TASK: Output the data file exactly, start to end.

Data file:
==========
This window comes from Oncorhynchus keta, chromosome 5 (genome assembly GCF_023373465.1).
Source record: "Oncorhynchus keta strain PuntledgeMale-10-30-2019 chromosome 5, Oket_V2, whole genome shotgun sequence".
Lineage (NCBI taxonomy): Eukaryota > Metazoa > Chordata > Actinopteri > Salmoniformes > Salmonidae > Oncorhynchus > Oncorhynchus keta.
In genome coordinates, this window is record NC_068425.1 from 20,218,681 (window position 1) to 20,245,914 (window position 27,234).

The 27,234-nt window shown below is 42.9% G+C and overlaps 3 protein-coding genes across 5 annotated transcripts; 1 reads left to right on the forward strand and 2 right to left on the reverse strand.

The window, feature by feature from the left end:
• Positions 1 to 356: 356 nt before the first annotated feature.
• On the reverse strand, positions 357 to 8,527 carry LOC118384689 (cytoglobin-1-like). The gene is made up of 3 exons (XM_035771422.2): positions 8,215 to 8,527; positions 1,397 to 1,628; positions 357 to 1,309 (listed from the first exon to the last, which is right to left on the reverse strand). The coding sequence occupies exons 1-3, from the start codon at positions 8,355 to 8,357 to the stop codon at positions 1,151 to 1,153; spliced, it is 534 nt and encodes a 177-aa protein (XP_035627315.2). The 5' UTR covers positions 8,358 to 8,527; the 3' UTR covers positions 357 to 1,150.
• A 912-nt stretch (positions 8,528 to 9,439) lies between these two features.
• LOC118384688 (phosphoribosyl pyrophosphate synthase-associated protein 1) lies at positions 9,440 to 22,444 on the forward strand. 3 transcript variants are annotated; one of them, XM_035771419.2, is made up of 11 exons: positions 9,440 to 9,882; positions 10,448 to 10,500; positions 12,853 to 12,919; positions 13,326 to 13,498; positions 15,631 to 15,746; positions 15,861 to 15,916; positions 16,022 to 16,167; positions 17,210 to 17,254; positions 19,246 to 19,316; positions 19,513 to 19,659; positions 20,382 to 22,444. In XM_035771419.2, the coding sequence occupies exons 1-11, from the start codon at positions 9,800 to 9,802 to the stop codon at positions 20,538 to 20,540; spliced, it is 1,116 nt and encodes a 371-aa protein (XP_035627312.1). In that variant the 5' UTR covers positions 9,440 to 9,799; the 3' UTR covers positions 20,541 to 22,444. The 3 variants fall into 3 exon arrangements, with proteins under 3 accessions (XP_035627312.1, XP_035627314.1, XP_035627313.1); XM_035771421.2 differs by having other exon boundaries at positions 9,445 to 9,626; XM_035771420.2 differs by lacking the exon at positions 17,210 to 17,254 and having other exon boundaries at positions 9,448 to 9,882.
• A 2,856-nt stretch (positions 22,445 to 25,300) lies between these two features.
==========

This window comes from Oncorhynchus keta, chromosome 5 (genome assembly GCF_023373465.1).
Source record: "Oncorhynchus keta strain PuntledgeMale-10-30-2019 chromosome 5, Oket_V2, whole genome shotgun sequence".
Lineage (NCBI taxonomy): Eukaryota > Metazoa > Chordata > Actinopteri > Salmoniformes > Salmonidae > Oncorhynchus > Oncorhynchus keta.
In genome coordinates, this window is record NC_068425.1 from 20,218,681 (window position 1) to 20,245,914 (window position 27,234).

The 27,234-nt window shown below is 42.9% G+C and overlaps 3 protein-coding genes across 5 annotated transcripts; 1 reads left to right on the forward strand and 2 right to left on the reverse strand.

The window, feature by feature from the left end:
• Positions 1 to 356: 356 nt before the first annotated feature.
• On the reverse strand, positions 357 to 8,527 carry LOC118384689 (cytoglobin-1-like). The gene is made up of 3 exons (XM_035771422.2): positions 8,215 to 8,527; positions 1,397 to 1,628; positions 357 to 1,309 (listed from the first exon to the last, which is right to left on the reverse strand). The coding sequence occupies exons 1-3, from the start codon at positions 8,355 to 8,357 to the stop codon at positions 1,151 to 1,153; spliced, it is 534 nt and encodes a 177-aa protein (XP_035627315.2). The 5' UTR covers positions 8,358 to 8,527; the 3' UTR covers positions 357 to 1,150.
• A 912-nt stretch (positions 8,528 to 9,439) lies between these two features.
• LOC118384688 (phosphoribosyl pyrophosphate synthase-associated protein 1) lies at positions 9,440 to 22,444 on the forward strand. 3 transcript variants are annotated; one of them, XM_035771419.2, is made up of 11 exons: positions 9,440 to 9,882; positions 10,448 to 10,500; positions 12,853 to 12,919; positions 13,326 to 13,498; positions 15,631 to 15,746; positions 15,861 to 15,916; positions 16,022 to 16,167; positions 17,210 to 17,254; positions 19,246 to 19,316; positions 19,513 to 19,659; positions 20,382 to 22,444. In XM_035771419.2, the coding sequence occupies exons 1-11, from the start codon at positions 9,800 to 9,802 to the stop codon at positions 20,538 to 20,540; spliced, it is 1,116 nt and encodes a 371-aa protein (XP_035627312.1). In that variant the 5' UTR covers positions 9,440 to 9,799; the 3' UTR covers positions 20,541 to 22,444. The 3 variants fall into 3 exon arrangements, with proteins under 3 accessions (XP_035627312.1, XP_035627314.1, XP_035627313.1); XM_035771421.2 differs by having other exon boundaries at positions 9,445 to 9,626; XM_035771420.2 differs by lacking the exon at positions 17,210 to 17,254 and having other exon boundaries at positions 9,448 to 9,882.
• A 2,856-nt stretch (positions 22,445 to 25,300) lies between these two features.